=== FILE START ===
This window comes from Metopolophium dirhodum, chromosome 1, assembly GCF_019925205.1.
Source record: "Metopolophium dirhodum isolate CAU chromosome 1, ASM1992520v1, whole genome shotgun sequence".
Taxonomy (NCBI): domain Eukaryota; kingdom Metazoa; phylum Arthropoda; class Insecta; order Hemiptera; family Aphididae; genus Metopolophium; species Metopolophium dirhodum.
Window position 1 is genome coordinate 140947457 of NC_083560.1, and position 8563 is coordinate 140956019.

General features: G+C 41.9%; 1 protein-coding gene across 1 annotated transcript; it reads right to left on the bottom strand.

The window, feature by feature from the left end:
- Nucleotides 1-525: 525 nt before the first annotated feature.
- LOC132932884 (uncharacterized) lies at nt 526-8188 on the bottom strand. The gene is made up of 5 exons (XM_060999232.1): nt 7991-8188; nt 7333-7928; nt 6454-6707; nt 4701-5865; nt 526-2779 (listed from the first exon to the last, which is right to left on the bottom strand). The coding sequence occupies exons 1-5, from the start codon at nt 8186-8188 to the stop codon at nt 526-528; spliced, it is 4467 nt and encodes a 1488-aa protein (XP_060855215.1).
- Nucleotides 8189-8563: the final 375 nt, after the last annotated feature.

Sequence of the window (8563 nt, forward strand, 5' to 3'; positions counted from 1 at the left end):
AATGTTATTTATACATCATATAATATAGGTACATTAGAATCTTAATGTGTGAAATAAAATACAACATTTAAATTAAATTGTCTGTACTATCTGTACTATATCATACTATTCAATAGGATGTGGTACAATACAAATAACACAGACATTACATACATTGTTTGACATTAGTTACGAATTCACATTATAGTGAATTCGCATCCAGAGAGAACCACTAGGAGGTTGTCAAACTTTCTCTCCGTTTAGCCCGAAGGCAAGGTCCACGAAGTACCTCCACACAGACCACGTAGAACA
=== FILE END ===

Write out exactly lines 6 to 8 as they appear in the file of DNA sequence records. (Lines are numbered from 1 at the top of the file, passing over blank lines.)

The window, feature by feature from the left end:
- Nucleotides 1-525: 525 nt before the first annotated feature.
- LOC132932884 (uncharacterized) lies at nt 526-8188 on the bottom strand. The gene is made up of 5 exons (XM_060999232.1): nt 7991-8188; nt 7333-7928; nt 6454-6707; nt 4701-5865; nt 526-2779 (listed from the first exon to the last, which is right to left on the bottom strand). The coding sequence occupies exons 1-5, from the start codon at nt 8186-8188 to the stop codon at nt 526-528; spliced, it is 4467 nt and encodes a 1488-aa protein (XP_060855215.1).